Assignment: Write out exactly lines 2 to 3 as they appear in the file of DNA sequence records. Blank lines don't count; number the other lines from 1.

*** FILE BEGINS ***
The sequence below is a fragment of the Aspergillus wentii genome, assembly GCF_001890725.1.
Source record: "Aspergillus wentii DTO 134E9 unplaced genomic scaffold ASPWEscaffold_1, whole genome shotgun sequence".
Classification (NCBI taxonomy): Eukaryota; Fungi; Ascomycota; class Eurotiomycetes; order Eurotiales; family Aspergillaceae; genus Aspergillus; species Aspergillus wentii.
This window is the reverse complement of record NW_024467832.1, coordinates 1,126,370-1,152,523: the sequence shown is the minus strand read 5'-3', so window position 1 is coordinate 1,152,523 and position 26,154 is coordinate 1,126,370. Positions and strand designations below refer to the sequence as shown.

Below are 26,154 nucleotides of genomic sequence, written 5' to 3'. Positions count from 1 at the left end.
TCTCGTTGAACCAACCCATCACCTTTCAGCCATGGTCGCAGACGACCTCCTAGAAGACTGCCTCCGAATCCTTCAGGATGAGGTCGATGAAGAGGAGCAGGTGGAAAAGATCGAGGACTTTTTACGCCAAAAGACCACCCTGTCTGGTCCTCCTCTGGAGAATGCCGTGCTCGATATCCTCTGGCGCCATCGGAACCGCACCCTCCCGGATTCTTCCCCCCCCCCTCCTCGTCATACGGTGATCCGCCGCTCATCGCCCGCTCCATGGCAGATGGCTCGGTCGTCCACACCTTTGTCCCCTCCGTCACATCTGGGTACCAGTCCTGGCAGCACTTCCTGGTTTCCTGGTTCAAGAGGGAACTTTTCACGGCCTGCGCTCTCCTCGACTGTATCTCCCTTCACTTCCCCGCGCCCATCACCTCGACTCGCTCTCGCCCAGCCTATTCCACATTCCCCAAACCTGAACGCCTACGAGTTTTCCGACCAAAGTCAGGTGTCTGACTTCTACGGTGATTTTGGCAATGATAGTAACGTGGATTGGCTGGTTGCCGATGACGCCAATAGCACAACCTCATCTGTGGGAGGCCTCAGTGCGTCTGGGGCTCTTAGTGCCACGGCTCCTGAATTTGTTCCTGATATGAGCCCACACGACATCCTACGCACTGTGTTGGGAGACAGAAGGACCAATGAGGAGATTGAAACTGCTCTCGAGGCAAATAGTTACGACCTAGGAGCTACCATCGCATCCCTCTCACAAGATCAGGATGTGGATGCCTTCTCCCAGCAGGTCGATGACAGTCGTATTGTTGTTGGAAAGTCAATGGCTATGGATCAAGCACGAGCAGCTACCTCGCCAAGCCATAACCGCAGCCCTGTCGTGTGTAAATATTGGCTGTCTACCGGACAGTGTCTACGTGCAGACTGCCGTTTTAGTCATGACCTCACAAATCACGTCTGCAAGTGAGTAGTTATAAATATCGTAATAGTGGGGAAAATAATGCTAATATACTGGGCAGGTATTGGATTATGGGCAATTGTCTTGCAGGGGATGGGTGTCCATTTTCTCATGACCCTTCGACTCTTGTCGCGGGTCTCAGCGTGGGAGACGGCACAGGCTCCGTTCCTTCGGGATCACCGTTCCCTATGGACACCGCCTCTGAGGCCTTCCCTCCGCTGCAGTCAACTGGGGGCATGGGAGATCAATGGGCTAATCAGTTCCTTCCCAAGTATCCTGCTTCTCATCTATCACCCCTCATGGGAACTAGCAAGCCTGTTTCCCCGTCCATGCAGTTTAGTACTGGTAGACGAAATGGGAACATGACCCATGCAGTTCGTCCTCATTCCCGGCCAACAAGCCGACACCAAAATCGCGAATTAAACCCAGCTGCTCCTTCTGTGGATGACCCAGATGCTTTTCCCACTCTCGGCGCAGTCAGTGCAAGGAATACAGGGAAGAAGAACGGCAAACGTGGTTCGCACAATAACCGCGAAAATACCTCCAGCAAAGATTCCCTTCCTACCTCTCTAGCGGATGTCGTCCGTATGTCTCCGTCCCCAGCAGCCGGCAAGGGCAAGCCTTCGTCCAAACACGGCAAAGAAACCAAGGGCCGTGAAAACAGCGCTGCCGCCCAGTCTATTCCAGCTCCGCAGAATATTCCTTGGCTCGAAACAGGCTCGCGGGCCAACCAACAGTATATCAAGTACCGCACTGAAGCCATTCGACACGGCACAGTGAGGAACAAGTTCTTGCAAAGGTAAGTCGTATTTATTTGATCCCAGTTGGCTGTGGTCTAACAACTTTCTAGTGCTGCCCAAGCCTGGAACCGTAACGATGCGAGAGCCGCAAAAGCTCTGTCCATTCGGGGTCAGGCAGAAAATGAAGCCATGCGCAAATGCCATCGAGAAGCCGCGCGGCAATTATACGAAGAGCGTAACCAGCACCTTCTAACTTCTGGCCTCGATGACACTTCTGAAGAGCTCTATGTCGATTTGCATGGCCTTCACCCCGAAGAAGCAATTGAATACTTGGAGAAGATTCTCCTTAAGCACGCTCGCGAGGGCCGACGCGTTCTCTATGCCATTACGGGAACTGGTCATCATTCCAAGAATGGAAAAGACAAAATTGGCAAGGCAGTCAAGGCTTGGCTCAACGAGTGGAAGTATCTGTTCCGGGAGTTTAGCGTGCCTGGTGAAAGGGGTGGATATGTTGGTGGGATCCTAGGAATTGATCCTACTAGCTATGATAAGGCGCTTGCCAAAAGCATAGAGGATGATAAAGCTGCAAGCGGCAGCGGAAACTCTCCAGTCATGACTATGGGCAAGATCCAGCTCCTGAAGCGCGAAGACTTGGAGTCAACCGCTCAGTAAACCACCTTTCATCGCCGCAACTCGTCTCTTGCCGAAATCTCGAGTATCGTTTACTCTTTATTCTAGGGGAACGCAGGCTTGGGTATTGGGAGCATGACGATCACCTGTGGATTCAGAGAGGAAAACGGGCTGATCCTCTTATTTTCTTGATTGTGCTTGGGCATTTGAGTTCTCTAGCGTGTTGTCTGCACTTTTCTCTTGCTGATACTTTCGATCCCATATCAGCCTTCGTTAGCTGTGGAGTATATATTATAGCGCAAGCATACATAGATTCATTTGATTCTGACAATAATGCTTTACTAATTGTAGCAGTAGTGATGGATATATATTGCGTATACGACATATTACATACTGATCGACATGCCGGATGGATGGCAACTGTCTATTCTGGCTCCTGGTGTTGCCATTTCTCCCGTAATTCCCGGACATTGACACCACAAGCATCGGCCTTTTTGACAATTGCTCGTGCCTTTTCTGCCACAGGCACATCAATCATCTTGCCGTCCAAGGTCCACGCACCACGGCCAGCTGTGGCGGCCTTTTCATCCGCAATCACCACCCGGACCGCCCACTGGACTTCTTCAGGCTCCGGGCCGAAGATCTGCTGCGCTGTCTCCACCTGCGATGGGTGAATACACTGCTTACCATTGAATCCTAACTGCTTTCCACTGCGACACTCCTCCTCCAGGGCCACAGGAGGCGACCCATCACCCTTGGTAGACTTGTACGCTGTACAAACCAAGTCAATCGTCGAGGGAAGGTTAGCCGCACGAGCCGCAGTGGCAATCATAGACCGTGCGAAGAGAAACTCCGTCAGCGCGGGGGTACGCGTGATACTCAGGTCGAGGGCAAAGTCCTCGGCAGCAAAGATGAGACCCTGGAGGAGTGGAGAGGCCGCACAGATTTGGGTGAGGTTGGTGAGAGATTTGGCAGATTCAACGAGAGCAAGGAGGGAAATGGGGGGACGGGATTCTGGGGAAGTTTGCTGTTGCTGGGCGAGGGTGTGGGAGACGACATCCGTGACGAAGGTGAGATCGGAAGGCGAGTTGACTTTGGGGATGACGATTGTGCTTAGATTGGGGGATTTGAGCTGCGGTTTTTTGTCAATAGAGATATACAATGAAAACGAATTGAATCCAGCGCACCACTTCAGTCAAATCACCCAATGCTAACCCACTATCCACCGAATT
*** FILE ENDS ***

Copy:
Source record: "Aspergillus wentii DTO 134E9 unplaced genomic scaffold ASPWEscaffold_1, whole genome shotgun sequence".
Classification (NCBI taxonomy): Eukaryota; Fungi; Ascomycota; class Eurotiomycetes; order Eurotiales; family Aspergillaceae; genus Aspergillus; species Aspergillus wentii.